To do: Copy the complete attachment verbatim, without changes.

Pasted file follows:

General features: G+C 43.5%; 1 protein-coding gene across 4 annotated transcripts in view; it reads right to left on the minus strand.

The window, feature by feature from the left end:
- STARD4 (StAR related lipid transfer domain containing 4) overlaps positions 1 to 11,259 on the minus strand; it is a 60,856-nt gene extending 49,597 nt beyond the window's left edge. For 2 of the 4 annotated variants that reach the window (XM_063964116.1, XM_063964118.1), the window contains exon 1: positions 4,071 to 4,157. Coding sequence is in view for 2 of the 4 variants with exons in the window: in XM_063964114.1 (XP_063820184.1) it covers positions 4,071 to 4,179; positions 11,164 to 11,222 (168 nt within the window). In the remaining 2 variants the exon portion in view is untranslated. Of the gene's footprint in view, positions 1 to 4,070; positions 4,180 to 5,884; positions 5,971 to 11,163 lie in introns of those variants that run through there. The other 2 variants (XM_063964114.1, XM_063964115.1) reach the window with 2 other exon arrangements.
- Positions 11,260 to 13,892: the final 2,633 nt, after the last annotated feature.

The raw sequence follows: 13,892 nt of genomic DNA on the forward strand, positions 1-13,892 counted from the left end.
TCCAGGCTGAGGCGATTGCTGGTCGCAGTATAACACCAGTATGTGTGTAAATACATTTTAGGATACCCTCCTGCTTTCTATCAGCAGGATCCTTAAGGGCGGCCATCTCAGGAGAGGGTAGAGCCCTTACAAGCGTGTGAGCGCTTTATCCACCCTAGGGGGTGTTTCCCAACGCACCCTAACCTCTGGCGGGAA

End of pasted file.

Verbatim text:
General features: G+C 43.5%; 1 protein-coding gene across 4 annotated transcripts in view; it reads right to left on the minus strand.

The window, feature by feature from the left end:
- STARD4 (StAR related lipid transfer domain containing 4) overlaps positions 1 to 11,259 on the minus strand; it is a 60,856-nt gene extending 49,597 nt beyond the window's left edge. For 2 of the 4 annotated variants that reach the window (XM_063964116.1, XM_063964118.1), the window contains exon 1: positions 4,071 to 4,157. Coding sequence is in view for 2 of the 4 variants with exons in the window: in XM_063964114.1 (XP_063820184.1) it covers positions 4,071 to 4,179; positions 11,164 to 11,222 (168 nt within the window). In the remaining 2 variants the exon portion in view is untranslated. Of the gene's footprint in view, positions 1 to 4,070; positions 4,180 to 5,884; positions 5,971 to 11,163 lie in introns of those variants that run through there. The other 2 variants (XM_063964114.1, XM_063964115.1) reach the window with 2 other exon arrangements.
- Positions 11,260 to 13,892: the final 2,633 nt, after the last annotated feature.

The raw sequence follows: 13,892 nt of genomic DNA on the forward strand, positions 1-13,892 counted from the left end.
TCCAGGCTGAGGCGATTGCTGGTCGCAGTATAACACCAGTATGTGTGTAAATACATTTTAGGATACCCTCCTGCTTTCTATCAGCAGGATCCTTAAGGGCGGCCATCTCAGGAGAGGGTAGAGCCCTTACAAGCGTGTGAGCGCTTTATCCACCCTAGGGGGTGTTTCCCAACGCACCCTAACCTCTGGCGGGAA